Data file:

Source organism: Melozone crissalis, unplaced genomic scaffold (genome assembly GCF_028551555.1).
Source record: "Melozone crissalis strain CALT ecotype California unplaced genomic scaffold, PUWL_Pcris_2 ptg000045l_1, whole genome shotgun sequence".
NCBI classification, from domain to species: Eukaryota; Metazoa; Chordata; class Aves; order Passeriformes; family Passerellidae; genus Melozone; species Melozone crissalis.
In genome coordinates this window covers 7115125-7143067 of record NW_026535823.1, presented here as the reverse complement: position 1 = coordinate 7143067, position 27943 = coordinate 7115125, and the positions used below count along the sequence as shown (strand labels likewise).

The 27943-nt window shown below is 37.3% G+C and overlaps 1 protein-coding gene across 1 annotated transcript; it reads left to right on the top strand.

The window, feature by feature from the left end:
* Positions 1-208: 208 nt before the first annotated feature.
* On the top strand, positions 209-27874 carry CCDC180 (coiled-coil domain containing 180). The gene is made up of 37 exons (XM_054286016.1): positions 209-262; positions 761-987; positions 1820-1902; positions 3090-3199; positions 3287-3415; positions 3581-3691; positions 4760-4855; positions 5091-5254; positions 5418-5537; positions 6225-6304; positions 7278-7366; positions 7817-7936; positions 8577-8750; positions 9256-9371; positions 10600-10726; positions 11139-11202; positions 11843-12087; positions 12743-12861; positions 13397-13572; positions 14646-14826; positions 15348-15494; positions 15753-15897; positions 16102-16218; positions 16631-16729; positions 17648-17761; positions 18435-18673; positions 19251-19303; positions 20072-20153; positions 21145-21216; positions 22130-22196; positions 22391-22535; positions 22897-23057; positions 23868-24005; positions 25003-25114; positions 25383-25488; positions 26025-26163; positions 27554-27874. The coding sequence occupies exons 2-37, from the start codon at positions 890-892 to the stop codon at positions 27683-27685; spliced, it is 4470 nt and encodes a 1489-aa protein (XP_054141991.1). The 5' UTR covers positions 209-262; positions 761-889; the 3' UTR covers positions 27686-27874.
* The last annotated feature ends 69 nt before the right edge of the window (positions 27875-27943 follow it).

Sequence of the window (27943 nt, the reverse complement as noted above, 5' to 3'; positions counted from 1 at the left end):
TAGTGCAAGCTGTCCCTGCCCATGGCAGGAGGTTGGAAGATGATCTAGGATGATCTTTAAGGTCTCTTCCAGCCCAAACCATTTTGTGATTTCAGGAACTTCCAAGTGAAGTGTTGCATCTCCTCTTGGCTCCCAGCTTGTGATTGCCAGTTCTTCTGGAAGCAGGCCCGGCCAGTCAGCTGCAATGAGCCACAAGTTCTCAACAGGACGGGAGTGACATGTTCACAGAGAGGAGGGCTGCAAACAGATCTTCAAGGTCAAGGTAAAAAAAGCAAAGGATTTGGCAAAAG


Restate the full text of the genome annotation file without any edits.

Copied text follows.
Source organism: Melozone crissalis, unplaced genomic scaffold (genome assembly GCF_028551555.1).
Source record: "Melozone crissalis strain CALT ecotype California unplaced genomic scaffold, PUWL_Pcris_2 ptg000045l_1, whole genome shotgun sequence".
NCBI classification, from domain to species: Eukaryota; Metazoa; Chordata; class Aves; order Passeriformes; family Passerellidae; genus Melozone; species Melozone crissalis.
In genome coordinates this window covers 7115125-7143067 of record NW_026535823.1, presented here as the reverse complement: position 1 = coordinate 7143067, position 27943 = coordinate 7115125, and the positions used below count along the sequence as shown (strand labels likewise).

The 27943-nt window shown below is 37.3% G+C and overlaps 1 protein-coding gene across 1 annotated transcript; it reads left to right on the top strand.

The window, feature by feature from the left end:
* Positions 1-208: 208 nt before the first annotated feature.
* On the top strand, positions 209-27874 carry CCDC180 (coiled-coil domain containing 180). The gene is made up of 37 exons (XM_054286016.1): positions 209-262; positions 761-987; positions 1820-1902; positions 3090-3199; positions 3287-3415; positions 3581-3691; positions 4760-4855; positions 5091-5254; positions 5418-5537; positions 6225-6304; positions 7278-7366; positions 7817-7936; positions 8577-8750; positions 9256-9371; positions 10600-10726; positions 11139-11202; positions 11843-12087; positions 12743-12861; positions 13397-13572; positions 14646-14826; positions 15348-15494; positions 15753-15897; positions 16102-16218; positions 16631-16729; positions 17648-17761; positions 18435-18673; positions 19251-19303; positions 20072-20153; positions 21145-21216; positions 22130-22196; positions 22391-22535; positions 22897-23057; positions 23868-24005; positions 25003-25114; positions 25383-25488; positions 26025-26163; positions 27554-27874. The coding sequence occupies exons 2-37, from the start codon at positions 890-892 to the stop codon at positions 27683-27685; spliced, it is 4470 nt and encodes a 1489-aa protein (XP_054141991.1). The 5' UTR covers positions 209-262; positions 761-889; the 3' UTR covers positions 27686-27874.
* The last annotated feature ends 69 nt before the right edge of the window (positions 27875-27943 follow it).

Sequence of the window (27943 nt, the reverse complement as noted above, 5' to 3'; positions counted from 1 at the left end):
TAGTGCAAGCTGTCCCTGCCCATGGCAGGAGGTTGGAAGATGATCTAGGATGATCTTTAAGGTCTCTTCCAGCCCAAACCATTTTGTGATTTCAGGAACTTCCAAGTGAAGTGTTGCATCTCCTCTTGGCTCCCAGCTTGTGATTGCCAGTTCTTCTGGAAGCAGGCCCGGCCAGTCAGCTGCAATGAGCCACAAGTTCTCAACAGGACGGGAGTGACATGTTCACAGAGAGGAGGGCTGCAAACAGATCTTCAAGGTCAAGGTAAAAAAAGCAAAGGATTTGGCAAAAG